KTGY proposes modular buildings on Skid Row for LA’s homeless

Architecture firm’s The Essential would have estimated construction costs of $500 psf

David Senden and a rendering of The Essential
KTGY's David Senden and a rendering of The Essential (KTGY)

Architecture firm KTGY has designed 14 apartment buildings that could house 4,690 people on L.A.’s Skid Row, the epicenter of the homeless crisis.

The Essential would consist of high-rise buildings which would rise up to 12 stories. Each could house 335 residents with amenities such as libraries and vocational training centers in the building’s lower floors, according to stories first reported in Los Angeles Business Journal and Fast Company.

Construction at 166 Alvarado Street could come faster and cheaper with modular buildings, because parts of the building would be constructed off-site and transported into the development site, according to media reports. KTGY forecasts the cost of building a modular high-rise for The Essential would come to between $55 million and $60 million. Mark Oberholzer, a KTGY principal, said modular techniques could cut construction costs to about $500 a square foot. The construction timeline for an Essential high-rise could span from a year to 18 months.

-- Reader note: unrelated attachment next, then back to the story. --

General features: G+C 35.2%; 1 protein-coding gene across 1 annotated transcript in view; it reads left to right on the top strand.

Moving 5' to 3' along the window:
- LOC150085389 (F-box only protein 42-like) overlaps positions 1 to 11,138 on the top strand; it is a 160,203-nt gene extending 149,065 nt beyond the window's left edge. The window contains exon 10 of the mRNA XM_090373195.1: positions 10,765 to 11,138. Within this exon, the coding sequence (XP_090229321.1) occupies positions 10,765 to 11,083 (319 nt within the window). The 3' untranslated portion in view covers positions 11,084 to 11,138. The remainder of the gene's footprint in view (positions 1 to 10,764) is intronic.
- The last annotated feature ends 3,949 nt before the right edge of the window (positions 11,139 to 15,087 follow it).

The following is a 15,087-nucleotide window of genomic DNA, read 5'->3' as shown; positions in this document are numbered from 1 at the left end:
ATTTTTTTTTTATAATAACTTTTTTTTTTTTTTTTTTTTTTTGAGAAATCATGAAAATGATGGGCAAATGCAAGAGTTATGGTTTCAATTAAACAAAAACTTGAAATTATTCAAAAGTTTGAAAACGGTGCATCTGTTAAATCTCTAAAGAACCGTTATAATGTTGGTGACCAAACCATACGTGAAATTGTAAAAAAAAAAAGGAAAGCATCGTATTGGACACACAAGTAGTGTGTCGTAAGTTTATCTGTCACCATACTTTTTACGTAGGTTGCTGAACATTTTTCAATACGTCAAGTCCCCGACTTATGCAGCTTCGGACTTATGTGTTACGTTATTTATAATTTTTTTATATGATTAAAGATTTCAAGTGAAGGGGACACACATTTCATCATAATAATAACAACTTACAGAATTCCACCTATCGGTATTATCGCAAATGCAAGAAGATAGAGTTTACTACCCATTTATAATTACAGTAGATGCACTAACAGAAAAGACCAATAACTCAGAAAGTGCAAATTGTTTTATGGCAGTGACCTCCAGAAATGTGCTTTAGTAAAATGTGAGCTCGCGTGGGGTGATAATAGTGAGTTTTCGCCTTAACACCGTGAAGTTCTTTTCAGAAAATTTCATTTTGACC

The Essential would not serve as cookie-cutter housing, said David Senden, another KTGY principal. “This isn’t a whole bunch of little boxes that people will go into, that’s not the way this is designed. We think of it as a vertical cul-de-sac, where each floor is its own neighborhood,” he said.

KTGY executives have not formally pitched The Essential to any branch of the Los Angeles city government.

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Mayor Karen Bass made a campaign to end homelessness a focus of her administration, but 

the need for more permanent supportive housing and affordable housing has increased in urgency since the recent collapse of The Skid Row Housing Trust, which was a major provider of housing for the unsheltered in downtown Los Angeles. While the City of Los Angeles has appointed a new receiver to resuscitate Skid Row Housing Trust, Amy Turk, CEO of Downtown Women’s Center, told Fast Company that new ideas are crucial. 

“We have to go to scale, and we have to build differently, so anything that provides a permanent housing solution in this community is so obviously needed,” Turk said.

Andrew Asch

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